A federal court has ruled that banks can’t foreclose on surviving spouses of reverse mortgage holders when they are not able to pay off the mortgage upon their spouse’s passing. The ruling should lead to regulatory changes that will help surviving spouses stay in their homes even if they are not included on the reverse mortgage paperwork.
Previously, if only one spouse’s name was on a reverse mortgage and that spouse died, the surviving spouse has been required to either pay for the house outright or move out. This might happen if one spouse is under age 62 and ineligible to sign the mortgage, while some lenders actually encouraged couples to put only the older spouse on the mortgage because the couple could borrow more money that way.
With the housing downturn, however, many homes are worth less than the balance due on the reverse mortgage, meaning that the non-signing spouse cannot repay the loan and faces eviction.
AARP sued the Department of Housing and Urban Development (“HUD”) on behalf of three surviving spouses who faced imminent foreclosure and eviction from their homes. AARP charged that in not protecting spouses from foreclosure, HUD was violating federal law. In a decision issued September 30, 2013, the U.S. District Court for the District of Columbia agreed with AARP and told HUD to find a way to shield surviving spouses from foreclosure and eviction.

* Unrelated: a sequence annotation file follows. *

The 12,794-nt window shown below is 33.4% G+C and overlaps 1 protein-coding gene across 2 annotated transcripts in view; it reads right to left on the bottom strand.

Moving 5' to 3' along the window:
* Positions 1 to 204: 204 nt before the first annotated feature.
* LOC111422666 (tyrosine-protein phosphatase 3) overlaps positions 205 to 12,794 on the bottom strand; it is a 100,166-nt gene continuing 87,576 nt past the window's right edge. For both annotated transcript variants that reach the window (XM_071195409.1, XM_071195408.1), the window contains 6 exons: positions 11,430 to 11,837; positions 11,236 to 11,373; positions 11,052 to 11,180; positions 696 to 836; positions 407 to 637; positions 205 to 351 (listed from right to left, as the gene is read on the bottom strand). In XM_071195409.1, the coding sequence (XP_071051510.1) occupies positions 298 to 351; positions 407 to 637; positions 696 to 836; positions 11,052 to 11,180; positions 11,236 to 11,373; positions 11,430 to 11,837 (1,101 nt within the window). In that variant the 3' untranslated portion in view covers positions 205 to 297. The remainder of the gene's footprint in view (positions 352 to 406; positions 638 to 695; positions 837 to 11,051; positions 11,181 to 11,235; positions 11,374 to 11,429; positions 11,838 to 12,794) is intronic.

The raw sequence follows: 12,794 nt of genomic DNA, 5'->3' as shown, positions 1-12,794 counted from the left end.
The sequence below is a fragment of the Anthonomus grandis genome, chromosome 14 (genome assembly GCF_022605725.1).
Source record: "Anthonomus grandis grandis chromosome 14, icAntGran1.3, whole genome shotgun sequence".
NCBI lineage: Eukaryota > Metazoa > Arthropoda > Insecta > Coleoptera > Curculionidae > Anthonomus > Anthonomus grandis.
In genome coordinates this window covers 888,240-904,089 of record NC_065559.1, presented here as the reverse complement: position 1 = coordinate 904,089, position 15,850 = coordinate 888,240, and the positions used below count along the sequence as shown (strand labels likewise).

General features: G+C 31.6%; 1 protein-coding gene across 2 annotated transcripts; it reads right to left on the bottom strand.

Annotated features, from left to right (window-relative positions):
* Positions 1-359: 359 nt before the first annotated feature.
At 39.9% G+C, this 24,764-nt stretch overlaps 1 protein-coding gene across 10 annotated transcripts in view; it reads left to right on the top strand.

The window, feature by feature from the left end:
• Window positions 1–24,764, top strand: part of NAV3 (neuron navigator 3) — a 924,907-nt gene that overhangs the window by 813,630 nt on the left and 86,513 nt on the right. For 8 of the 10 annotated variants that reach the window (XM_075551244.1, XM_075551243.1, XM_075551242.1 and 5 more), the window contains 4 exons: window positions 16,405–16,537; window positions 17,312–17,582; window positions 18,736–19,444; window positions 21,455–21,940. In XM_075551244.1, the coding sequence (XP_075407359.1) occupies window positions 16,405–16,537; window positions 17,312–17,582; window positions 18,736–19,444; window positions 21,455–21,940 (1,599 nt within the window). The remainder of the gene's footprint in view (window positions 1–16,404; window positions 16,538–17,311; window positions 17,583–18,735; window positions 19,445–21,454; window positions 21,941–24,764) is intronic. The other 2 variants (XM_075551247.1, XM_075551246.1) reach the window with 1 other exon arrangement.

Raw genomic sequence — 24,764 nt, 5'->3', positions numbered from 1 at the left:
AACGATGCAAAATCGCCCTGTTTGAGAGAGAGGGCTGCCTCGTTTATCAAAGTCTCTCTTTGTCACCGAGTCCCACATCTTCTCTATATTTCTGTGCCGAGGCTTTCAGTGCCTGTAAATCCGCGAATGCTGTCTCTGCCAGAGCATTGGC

“The decision marks a turning point for surviving spouses such as our clients and ensures that they will receive the protections guaranteed by the law: that they will be able to remain in their homes, despite the loss of their husband or wife,” said Jean Constantine-Davis, a senior attorney with AARP Foundation Litigation.
It’s not clear yet how HUD will correct the problem, however. So, in the meantime, AARP still discourages aging couples from doing a reverse mortgage that leaves one spouse off of the paperwork, at least until it is clear what HUD will do to fix the problem.